Under Obama, the Federal Judiciary Lurched to the Left
Nine of the 13 U.S. Courts of Appeals have more judges appointed by Democrats than by Republicans.
Barack Obama may lose his Obamacare legacy when Congress repeals and replaces it, but he has left the nation a far bigger and more damaging legacy. Sen. Charles Schumer (D-NY) gloated in 2014, “one of the most profound changes this Congress made was filling the bench” with Obama’s appointments of federal judges. He went on: “This will affect America for a generation, long after the internecine battles on legislative issues are forgotten.”
Obama is proud of his record. “I am — not to brag — but I have transformed the federal courts from a diversity standpoint with a record that’s been unmatched,” he said. That is mostly true. A scholar of judicial appointments, Sheldon Goldman, observed that “The majority of Obama’s appointments are women and nonwhite males.” Though only 43 percent of his appointments were women, the former president appointed 11 openly gay judges, more than 10 times as many than any other president. (President Clinton appointed lesbian Deborah Batts as a judge on the U.S. District Court for the Southern District of New York in 1994.)
Why does this matter? Everyone focuses on the Supreme Court. But the Supreme Court hears fewer than 100 cases a year. The lower federal courts handle about 135,000 per year. The vast majority of cases decided by the lower courts become law in their respective circuits. A liberal bench there means a huge number of liberal decisions affecting almost every aspect of American life.
Obama’s Liberal Legacy
Obama got 329 federal judges appointed to the circuit and district courts, all lifetime appointments. The Daily Signal characterizes the change in composition of the courts as a revolution that has been “comprehensive, dramatic, and under the radar.” Liberal legal analyst Jeffrey Toobin says Obama’s legal legacy is especially strong in the areas of same-sex marriage and blocking voter identification laws.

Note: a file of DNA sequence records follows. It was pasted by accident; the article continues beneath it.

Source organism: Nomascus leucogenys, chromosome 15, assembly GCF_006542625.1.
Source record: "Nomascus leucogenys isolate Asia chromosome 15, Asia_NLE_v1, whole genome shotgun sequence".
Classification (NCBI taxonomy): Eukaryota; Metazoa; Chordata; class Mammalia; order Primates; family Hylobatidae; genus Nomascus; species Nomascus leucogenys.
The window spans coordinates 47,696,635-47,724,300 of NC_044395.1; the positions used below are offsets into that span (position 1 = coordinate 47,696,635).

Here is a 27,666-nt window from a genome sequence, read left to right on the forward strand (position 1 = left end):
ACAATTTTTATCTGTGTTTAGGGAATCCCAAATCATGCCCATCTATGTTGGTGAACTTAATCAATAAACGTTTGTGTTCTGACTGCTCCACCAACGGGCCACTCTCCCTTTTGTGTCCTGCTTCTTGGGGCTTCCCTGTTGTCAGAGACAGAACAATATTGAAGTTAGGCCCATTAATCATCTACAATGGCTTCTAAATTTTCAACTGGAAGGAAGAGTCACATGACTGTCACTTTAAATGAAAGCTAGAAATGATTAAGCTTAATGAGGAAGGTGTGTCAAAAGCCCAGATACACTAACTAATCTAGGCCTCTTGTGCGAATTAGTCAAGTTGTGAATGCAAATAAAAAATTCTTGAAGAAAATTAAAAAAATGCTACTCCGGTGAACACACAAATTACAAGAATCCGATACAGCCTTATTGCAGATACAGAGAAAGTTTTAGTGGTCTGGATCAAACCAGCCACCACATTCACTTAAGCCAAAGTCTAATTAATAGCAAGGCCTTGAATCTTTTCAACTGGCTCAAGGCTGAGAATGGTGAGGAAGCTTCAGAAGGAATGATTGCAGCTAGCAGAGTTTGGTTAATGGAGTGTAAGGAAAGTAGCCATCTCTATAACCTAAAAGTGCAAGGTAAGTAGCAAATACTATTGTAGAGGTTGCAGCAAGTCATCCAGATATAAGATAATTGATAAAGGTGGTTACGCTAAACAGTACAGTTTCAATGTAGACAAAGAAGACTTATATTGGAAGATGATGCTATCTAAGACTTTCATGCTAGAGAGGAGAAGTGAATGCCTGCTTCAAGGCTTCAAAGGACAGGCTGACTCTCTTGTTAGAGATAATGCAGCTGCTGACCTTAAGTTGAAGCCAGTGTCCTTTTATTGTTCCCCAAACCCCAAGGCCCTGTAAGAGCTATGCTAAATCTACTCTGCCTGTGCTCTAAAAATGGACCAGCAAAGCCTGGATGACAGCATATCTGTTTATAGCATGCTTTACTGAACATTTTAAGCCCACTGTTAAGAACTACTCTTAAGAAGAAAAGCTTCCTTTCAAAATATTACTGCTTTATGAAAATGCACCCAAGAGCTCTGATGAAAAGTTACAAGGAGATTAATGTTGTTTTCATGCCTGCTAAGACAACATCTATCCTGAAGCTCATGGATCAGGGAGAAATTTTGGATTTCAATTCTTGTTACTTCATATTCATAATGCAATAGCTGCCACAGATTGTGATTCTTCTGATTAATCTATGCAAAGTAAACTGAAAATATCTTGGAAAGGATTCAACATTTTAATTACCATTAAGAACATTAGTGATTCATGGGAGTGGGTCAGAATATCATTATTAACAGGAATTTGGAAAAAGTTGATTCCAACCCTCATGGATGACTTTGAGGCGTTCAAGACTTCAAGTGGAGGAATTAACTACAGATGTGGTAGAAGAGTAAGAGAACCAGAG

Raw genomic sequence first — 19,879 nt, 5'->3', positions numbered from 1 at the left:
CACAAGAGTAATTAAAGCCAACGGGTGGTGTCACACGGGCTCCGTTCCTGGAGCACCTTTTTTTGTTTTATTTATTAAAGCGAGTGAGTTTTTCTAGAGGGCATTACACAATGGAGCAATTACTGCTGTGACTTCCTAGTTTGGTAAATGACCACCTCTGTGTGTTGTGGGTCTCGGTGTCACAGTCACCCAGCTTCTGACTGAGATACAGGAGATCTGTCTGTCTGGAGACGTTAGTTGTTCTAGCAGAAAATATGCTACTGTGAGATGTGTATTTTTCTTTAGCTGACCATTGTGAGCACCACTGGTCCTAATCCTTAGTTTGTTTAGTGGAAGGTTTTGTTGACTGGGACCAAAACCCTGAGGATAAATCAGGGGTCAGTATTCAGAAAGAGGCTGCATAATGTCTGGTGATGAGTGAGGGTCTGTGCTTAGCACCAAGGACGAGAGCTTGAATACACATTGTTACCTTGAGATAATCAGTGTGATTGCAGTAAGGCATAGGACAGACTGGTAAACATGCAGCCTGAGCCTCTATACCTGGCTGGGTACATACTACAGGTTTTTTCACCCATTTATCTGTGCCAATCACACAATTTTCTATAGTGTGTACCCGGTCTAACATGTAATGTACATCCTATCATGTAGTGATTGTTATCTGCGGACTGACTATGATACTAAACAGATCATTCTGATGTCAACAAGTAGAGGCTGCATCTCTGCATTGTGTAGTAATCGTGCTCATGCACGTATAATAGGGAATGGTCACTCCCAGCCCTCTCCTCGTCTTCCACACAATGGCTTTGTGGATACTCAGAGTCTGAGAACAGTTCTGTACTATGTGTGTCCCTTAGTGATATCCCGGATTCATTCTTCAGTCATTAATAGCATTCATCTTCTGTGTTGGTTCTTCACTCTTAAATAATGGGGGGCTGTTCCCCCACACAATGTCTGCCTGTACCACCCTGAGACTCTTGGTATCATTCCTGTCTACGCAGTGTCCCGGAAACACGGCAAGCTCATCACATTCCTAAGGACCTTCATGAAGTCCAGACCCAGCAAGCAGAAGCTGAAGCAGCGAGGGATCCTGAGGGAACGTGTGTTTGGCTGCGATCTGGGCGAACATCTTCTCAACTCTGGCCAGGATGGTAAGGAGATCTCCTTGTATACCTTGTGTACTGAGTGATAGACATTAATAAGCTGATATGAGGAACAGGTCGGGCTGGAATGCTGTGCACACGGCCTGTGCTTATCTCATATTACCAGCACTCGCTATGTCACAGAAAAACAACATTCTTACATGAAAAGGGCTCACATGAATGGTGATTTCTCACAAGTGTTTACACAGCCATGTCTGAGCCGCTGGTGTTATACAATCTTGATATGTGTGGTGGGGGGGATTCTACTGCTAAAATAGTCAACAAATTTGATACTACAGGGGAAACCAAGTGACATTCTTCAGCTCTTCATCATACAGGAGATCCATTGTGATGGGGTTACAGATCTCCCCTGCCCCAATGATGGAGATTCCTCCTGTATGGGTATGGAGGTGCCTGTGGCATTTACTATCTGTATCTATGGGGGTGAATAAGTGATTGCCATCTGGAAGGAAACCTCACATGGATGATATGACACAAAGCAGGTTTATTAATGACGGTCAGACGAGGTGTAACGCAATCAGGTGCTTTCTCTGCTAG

Obama stealthily appointed judges who appeared to be non-ideological but then ended up “on the same side as outspoken liberals,” according to conservative legal experts quoted by Politico. Ed Whelan, for example, noted that between one of Obama’s leftist appointments and his “moderate” appointments, “on a broad range of matters there’s not a dime’s worth of difference.”
When Obama entered office in 2008, only one of the 13 United States Courts of Appeals had more Democratic appointed judges than Republican. 99 circuit court judges had been appointed by Republicans, 65 by Democrats. Now, nine of the appeals courts have more Democratic-appointed judges.
One-third of judges currently serving on the federal bench were appointed by Obama. He got two more judges confirmed than George W. Bush did during his two terms as president. Carrie Severino, chief counsel for Judicial Crisis Network, observed that “Obama was just very aggressive in getting those spots filled.”
Obama appointed left-leaning judges. He stealthily appointed judges who appeared to be non-ideological but then ended up “on the same side as outspoken liberals,” according to conservative legal experts quoted by Politico. The Ethics and Public Policy Center‘s Ed Whelan, for example, noted that between one of Obama’s leftist appointments and his “moderate” appointments, “on a broad range of matters there’s not a dime’s worth of difference.”
But did the Republicans object? Over 200 of Obama’s nominees were confirmed unanimously. Ken Cuccinelli, president of the Senate Conservatives Fund, said Senate Republicans “handed over the keys to the judiciary without a fight.” Republicans successfully filibustered just two nominees.
Not all senators completely caved. Sen. Richard Burr (R-NC) has continued to block one of Obama’s nominees for district court, even though the judgeship has been vacant since 2005. Texas senators Ted Cruz and John Cornyn, both Republicans, objected so strongly to many Obama nominations that many of the vacancies are now considered “judicial emergencies” due to large caseloads.